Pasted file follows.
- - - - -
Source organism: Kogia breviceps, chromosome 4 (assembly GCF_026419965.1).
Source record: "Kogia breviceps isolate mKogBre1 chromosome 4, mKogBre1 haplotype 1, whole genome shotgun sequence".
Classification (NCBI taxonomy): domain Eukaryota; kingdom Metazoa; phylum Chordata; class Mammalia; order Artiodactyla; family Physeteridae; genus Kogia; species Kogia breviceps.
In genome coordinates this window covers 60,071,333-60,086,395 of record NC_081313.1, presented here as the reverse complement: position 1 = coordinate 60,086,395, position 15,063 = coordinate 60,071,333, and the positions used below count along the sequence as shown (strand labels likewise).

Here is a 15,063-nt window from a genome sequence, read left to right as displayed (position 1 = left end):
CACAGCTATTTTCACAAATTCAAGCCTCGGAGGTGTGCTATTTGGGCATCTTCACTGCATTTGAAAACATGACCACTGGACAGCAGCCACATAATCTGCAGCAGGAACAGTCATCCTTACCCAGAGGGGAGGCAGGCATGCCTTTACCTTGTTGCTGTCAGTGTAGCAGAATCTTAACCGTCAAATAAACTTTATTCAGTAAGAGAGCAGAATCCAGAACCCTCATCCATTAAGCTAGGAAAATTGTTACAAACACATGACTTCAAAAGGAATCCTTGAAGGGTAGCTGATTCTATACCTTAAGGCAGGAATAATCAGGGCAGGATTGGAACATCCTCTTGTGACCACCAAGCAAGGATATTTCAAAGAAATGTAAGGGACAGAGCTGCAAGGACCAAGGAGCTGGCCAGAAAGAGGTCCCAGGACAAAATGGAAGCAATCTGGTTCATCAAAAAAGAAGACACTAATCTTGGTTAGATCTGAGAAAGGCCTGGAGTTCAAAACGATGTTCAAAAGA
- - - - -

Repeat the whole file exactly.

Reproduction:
Source organism: Kogia breviceps, chromosome 4 (assembly GCF_026419965.1).
Source record: "Kogia breviceps isolate mKogBre1 chromosome 4, mKogBre1 haplotype 1, whole genome shotgun sequence".
Classification (NCBI taxonomy): domain Eukaryota; kingdom Metazoa; phylum Chordata; class Mammalia; order Artiodactyla; family Physeteridae; genus Kogia; species Kogia breviceps.
In genome coordinates this window covers 60,071,333-60,086,395 of record NC_081313.1, presented here as the reverse complement: position 1 = coordinate 60,086,395, position 15,063 = coordinate 60,071,333, and the positions used below count along the sequence as shown (strand labels likewise).

Here is a 15,063-nt window from a genome sequence, read left to right as displayed (position 1 = left end):
CACAGCTATTTTCACAAATTCAAGCCTCGGAGGTGTGCTATTTGGGCATCTTCACTGCATTTGAAAACATGACCACTGGACAGCAGCCACATAATCTGCAGCAGGAACAGTCATCCTTACCCAGAGGGGAGGCAGGCATGCCTTTACCTTGTTGCTGTCAGTGTAGCAGAATCTTAACCGTCAAATAAACTTTATTCAGTAAGAGAGCAGAATCCAGAACCCTCATCCATTAAGCTAGGAAAATTGTTACAAACACATGACTTCAAAAGGAATCCTTGAAGGGTAGCTGATTCTATACCTTAAGGCAGGAATAATCAGGGCAGGATTGGAACATCCTCTTGTGACCACCAAGCAAGGATATTTCAAAGAAATGTAAGGGACAGAGCTGCAAGGACCAAGGAGCTGGCCAGAAAGAGGTCCCAGGACAAAATGGAAGCAATCTGGTTCATCAAAAAAGAAGACACTAATCTTGGTTAGATCTGAGAAAGGCCTGGAGTTCAAAACGATGTTCAAAAGA